Short and Long Run Externalities

27 Pages Posted: 24 Jul 2007

See all articles by Eric J. Bartelsman

Eric J. Bartelsman

Vrije Universiteit Amsterdam; Tinbergen Institute; IZA Institute of Labor Economics

Ricardo J. Caballero

Massachusetts Institute of Technology (MIT) - Department of Economics; National Bureau of Economic Research (NBER)

Richard K. Lyons

University of California, Berkeley; National Bureau of Economic Research (NBER)

Date Written: August 1991

Abstract

In this paper we build upon previous work on external economies in manufacturing [Caballero and Lyons (1989, 1990)] by providing new evidence helpful for discriminating between different types of externalities. We investigate four-digit level input-output relationships and find that, over shorter horizons, the linkage between an industry and its customers is the most important factor in the transmission of externalities. This suggests that transactions externalities accruing primarily to the seller, and/or activity-driven demand externalities are significant for explaining the short-run behavior of measured total factor productivity. Over longer horizons. on the other hand, it is the activity level of suppliers that is more important. This suggests that external effects are also operating through intermediate goods linkages.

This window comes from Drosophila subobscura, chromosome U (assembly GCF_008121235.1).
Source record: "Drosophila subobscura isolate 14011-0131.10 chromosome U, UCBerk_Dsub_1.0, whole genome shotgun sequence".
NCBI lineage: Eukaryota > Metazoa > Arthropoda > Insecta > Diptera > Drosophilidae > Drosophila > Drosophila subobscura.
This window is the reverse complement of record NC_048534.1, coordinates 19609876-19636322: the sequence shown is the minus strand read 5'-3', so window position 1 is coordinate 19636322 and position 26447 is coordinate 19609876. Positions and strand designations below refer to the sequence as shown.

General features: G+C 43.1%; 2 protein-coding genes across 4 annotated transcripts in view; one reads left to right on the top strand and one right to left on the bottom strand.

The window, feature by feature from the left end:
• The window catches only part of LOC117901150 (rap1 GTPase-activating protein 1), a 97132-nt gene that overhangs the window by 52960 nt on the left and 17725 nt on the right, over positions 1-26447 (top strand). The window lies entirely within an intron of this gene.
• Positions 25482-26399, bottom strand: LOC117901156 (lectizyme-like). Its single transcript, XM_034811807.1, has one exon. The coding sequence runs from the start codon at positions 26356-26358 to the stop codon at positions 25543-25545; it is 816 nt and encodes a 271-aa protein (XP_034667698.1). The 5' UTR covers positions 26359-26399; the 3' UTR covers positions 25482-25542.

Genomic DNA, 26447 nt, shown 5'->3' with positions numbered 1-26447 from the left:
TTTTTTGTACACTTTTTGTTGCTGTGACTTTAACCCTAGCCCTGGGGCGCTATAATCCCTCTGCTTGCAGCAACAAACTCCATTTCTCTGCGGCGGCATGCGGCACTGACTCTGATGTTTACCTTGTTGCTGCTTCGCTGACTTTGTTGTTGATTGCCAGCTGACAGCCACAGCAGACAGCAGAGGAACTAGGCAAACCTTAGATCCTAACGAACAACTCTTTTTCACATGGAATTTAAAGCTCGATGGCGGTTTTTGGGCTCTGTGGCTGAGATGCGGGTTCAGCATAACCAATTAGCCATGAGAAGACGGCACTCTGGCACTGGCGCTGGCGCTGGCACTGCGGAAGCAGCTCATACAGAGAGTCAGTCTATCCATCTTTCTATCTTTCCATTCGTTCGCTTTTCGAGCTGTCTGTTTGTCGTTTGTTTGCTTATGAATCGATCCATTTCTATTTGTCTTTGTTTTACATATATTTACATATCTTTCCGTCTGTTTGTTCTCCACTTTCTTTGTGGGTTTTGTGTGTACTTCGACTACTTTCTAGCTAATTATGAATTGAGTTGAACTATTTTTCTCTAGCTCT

Suggested Citation

Bartelsman, Eric J. and Caballero, Ricardo J. and Lyons, Richard K., Short and Long Run Externalities (August 1991). NBER Working Paper No. w3810, Available at SSRN: https://ssrn.com/abstract=473958

Eric J. Bartelsman (Contact Author)

Vrije Universiteit Amsterdam ( email )

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Ricardo J. Caballero

Massachusetts Institute of Technology (MIT) - Department of Economics ( email )

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Richard K. Lyons

University of California, Berkeley ( email )

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